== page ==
CONSUMER DEBT: What Collection Agencies Can & Cannot Do
From Mumbai to Manitoba, there are often horror stories in the media of people being (verbally) abused, beaten up, chased down, dragged out and subjected to such other atrocities because they have some form of debt obligation, such as a personal loan, credit card purchases, purchases by way of installments, or a line of credit to be repaid, again by installments. Their tormentors are known as collection agents; those familiar with the organized crime or loan shark syndicates may call them goons. Although this article wont necessarily apply to the latter, it will to the Collection Agencies.
As of June 1, 2006, there is a Nationally Ratified List Of Prohibited Practices.
- “TORONTO– Banning threatening language and limiting the number of phone calls collection agencies can make to consumers are just some of the measures the McGuinty government is putting into place to help protect Ontario families from over-aggressive collection agencies. “Consumers who have been harassed by phone calls from collection agencies will find relief in the province’s new, stronger standard of prohibited practices for collection agencies,” Government Services Minister Gerry Phillips said. “Having a standard also allows the public to have a better understanding of what collection agencies can and can’t do.” The new regulation of the Collection Agencies Act responds to consumer complaints about collection agencies and harmonizes Ontario law with a nationwide list of prohibited practices to improve consumer protection .Coming into force today, the regulation adopts the nationally ratified list of prohibited practices, which includes: banning the use of threatening or profane language; strengthening limits on contacting employers; limiting contact with debtors who have referred the matter to their legal counsel or who suggest the matter be taken to court; and clarifying definitions of harassment. To help address the issue of consumer complaints about collection agencies, the regulation also provides a specific limit of no more than three calls to a debtor in any seven-day period. The ministry consulted with the collection industry to develop a standard to be followed by all collectors. “The government is committed to balancing consumer protection with creditors’ need to collect outstanding debts,” Phillips said.
In a Backgrounder issued on the same date, the Ministry added:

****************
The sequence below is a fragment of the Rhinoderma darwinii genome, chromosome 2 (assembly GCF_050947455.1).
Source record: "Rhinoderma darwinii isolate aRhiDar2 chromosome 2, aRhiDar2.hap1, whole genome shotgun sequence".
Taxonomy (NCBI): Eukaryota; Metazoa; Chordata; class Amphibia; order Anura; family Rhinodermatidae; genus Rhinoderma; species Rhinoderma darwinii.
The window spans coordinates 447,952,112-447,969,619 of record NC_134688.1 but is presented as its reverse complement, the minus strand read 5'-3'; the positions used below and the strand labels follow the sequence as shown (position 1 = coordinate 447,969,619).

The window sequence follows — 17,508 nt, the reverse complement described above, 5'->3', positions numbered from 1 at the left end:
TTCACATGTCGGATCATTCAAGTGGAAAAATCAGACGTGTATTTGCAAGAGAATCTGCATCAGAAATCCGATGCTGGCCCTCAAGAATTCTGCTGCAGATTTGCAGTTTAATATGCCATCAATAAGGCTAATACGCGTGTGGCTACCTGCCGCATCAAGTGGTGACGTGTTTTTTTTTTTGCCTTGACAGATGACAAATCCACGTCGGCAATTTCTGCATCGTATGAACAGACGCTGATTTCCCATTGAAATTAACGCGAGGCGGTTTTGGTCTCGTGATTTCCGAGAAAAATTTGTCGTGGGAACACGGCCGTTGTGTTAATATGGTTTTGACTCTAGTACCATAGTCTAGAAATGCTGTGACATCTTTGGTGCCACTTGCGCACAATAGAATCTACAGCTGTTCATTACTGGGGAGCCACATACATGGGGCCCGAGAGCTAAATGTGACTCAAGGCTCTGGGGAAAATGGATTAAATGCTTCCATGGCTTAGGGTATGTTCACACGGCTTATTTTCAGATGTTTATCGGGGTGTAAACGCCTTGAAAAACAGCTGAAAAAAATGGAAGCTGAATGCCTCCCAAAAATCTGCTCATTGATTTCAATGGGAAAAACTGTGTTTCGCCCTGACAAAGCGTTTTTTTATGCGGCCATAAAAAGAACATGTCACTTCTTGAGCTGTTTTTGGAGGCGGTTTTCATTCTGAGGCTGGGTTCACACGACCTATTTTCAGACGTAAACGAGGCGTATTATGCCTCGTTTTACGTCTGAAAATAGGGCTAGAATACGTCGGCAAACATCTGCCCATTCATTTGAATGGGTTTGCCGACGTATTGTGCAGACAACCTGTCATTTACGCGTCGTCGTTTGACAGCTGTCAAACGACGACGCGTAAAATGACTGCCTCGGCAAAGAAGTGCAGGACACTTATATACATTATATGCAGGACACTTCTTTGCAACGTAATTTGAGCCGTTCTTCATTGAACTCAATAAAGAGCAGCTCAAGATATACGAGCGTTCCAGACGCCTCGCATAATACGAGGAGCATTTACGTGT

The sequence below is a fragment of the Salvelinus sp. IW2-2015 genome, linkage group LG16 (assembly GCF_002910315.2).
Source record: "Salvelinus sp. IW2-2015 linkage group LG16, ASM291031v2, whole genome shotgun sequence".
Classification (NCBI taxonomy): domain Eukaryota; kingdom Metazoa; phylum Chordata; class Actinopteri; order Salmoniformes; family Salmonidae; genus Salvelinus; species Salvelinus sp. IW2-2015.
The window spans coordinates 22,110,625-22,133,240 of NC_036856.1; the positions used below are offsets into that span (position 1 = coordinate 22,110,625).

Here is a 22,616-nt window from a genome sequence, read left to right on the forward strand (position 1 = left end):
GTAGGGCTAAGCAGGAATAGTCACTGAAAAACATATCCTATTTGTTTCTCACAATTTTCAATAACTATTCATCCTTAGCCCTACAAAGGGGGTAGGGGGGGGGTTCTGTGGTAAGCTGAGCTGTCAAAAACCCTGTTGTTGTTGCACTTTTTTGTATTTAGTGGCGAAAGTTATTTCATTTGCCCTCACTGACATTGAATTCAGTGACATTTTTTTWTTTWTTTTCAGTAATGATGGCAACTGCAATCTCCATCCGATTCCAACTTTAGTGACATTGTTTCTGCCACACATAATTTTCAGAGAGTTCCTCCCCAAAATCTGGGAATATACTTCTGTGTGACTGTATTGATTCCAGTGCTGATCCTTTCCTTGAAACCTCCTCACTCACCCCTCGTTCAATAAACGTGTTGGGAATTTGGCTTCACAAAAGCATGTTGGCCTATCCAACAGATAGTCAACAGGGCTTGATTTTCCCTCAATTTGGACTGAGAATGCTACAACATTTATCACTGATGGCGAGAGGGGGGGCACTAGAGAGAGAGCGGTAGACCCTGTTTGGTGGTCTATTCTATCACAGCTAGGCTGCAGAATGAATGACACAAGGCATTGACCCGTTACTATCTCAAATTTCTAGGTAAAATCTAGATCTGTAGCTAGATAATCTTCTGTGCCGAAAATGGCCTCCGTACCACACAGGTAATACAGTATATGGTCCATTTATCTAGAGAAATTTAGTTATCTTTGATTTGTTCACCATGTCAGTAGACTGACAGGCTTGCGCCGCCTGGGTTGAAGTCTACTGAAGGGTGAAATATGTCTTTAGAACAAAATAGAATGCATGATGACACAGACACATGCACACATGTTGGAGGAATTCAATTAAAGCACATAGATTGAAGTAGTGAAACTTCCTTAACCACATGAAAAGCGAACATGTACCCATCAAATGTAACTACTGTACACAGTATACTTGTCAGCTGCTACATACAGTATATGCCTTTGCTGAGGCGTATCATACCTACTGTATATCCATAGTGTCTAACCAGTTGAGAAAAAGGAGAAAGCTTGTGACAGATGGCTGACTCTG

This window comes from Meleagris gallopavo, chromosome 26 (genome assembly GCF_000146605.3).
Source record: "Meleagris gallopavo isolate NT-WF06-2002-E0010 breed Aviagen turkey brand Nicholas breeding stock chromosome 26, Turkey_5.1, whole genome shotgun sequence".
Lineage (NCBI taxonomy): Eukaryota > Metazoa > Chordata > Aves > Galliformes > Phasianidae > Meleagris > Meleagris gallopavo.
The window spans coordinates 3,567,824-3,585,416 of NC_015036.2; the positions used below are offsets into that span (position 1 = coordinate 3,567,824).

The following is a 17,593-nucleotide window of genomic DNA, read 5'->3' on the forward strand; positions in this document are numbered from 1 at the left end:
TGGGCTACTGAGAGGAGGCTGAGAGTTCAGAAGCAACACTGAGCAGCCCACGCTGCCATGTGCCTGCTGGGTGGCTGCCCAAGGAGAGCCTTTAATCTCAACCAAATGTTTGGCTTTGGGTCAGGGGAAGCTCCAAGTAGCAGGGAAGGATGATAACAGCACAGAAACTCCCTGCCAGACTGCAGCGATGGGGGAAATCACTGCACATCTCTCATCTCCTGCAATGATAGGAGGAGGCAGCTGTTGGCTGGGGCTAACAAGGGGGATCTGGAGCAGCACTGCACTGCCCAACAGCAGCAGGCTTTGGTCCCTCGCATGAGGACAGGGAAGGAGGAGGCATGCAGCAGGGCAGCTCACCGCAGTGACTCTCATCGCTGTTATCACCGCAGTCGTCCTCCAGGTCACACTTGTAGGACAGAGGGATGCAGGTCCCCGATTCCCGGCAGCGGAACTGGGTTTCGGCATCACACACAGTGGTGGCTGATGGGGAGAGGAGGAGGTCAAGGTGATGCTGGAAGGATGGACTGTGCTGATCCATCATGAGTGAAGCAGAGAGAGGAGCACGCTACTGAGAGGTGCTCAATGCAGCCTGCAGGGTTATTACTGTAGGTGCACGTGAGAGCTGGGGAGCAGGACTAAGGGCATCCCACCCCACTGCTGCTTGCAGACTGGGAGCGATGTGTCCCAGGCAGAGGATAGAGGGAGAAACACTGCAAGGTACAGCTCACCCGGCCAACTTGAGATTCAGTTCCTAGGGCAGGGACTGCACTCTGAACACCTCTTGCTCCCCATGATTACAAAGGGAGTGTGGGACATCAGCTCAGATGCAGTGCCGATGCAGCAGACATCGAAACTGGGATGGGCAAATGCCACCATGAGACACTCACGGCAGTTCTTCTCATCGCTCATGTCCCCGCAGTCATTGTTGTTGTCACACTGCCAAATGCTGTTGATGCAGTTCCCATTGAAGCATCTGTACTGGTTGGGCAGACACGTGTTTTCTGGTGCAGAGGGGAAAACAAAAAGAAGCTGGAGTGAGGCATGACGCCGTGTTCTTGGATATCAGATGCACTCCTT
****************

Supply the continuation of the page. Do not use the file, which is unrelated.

A collection agency is an organization hired by a business to collect money that is owed. Some businesses use collection agencies when customers’ accounts are overdue. Ontario regulates collection agencies through the Collection Agencies Act and its regulations. The Act’s regulations forbid collection agencies from:
Contacting a consumer until six days have passed from sending the consumer written notice of the following:
- The name of the creditor;
- The balance owing;
- The name of the agency and its authority to demand payment.
In addition, the collection agency should not be:
- Continuing to contact a consumer if he or she did not receive the notice unless a second copy of the written notice is sent to an address provided by the consumer, and then contact may only be made six days after sending notice;
- Contacting a consumer if he or she (or his or her lawyer) sends a registered letter to the agency disputing the debt and suggesting the matter be taken to court;
- Contacting a consumer if he or she notifies the agency by registered mail to communicate only with a lawyer appointed by the consumer (the lawyer’s name, address and telephone number must be provided to the agency);
- Contacting a consumer on Sunday, except between the hours of 1 p.m. and 5 p.m., and on a holiday;
- Contacting a consumer, other than by ordinary mail, more than three times in a seven-day period without consent, once the agency has actually spoken with the consumer;
- Using threatening, profane, intimidating or coercive language, or using undue, excessive or unreasonable pressure;
- Continuing to contact a consumer if he or she has told them that he or she is not the person they are looking for unless they take reasonable precautions to ensure he or she is that person;
- Giving false or misleading information to any person;
- Recommending to a creditor that legal action be commenced against a consumer without first sending notice to the consumer;
- Contacting a consumer’s employer except on one occasion to obtain employment information, unless the employer has guaranteed the debt, the call is in respect of a court order or wage assignment or the consumer has provided written authorization to contact the consumer’s employer; and